Climate change is a reality and with each passing day, the potentially catastrophic future gets closer to becoming the present. And when that future begins to take effect, which it will unless immediate and drastic climate action is taken, the devastating reality is that some countries will be affected more swiftly than others.
So where are the best places to (temporarily) escape climate change? The Global Sustainability Institute published a study that ranked the best countries to survive. Here are the results.
If you are trying to survive the impending apocalyptic effects of climate change, the Global Sustainability Institute says your best bet is heading to New Zealand. The reason for it landing the top spot is relatively straightforward: it’s an island that also has a ton of unused land, which means that when Mother Nature comes calling, there should be plenty of resources to use even as the ocean slowly but surely begins to rise and the world is set on fire. So if you’re planning to make the move, you’re probably best off breaking out those Flight of the Conchord albums and finally taking that Lord of the Rings walking tour.
After New Zealand, Tasmania is second on the list. You may only be familiar with Tasmania because of its titular devil, but the small Australian island has a lot of the similar advantages that New Zealand holds.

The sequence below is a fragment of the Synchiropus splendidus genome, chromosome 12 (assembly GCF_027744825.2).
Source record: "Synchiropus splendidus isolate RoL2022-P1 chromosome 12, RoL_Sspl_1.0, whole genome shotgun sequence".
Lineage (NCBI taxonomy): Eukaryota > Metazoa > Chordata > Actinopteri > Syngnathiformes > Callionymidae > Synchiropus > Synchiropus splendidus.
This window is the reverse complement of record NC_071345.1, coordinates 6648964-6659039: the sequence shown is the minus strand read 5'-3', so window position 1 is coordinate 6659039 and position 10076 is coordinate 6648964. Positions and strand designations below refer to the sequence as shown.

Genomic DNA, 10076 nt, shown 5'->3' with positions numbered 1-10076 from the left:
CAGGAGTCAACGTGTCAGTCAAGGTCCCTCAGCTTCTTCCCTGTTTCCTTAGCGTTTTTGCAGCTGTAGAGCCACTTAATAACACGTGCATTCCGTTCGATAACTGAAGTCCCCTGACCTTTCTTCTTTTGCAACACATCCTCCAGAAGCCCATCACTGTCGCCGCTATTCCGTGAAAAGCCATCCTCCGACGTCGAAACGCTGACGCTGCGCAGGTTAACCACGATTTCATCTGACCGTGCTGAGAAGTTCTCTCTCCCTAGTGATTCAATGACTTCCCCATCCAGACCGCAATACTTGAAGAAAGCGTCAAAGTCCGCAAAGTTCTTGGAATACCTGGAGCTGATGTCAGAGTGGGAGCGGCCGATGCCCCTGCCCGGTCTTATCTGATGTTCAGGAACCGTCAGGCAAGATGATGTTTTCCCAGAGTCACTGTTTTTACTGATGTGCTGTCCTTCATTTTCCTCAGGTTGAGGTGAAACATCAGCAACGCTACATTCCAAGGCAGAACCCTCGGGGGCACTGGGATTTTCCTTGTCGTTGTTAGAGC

Next up is Ireland, as the country is packed with resources, and, once again, it’s an island.
Then comes Iceland (by now, you may be sensing a theme about islands being great escapes for climate change), though that choice is arguably questionable, given the fact that the country is already experiencing some of climate change’s effects due to the glaciers melting at historic rates.
In fifth place is the United Kingdom, which is similar to Ireland except for few resources and more people, which is not ideal for surviving the end of the world. You may have noticed that the United States did not make the top five but it did grab the sixth spot, though it did tie with Canada. America and its neighbor up north both have a ton of valuable land for agriculture but for right now, the excess of imports could present a problem, as does its shared border, as climate migration will become a reality.
Of course, if we do reach the point of the effects of climate change becoming irreversible, these countries are really just a way to buy time rather than survival. So hopefully, the world can get its act together and start trying to save us all from an extremely grim future.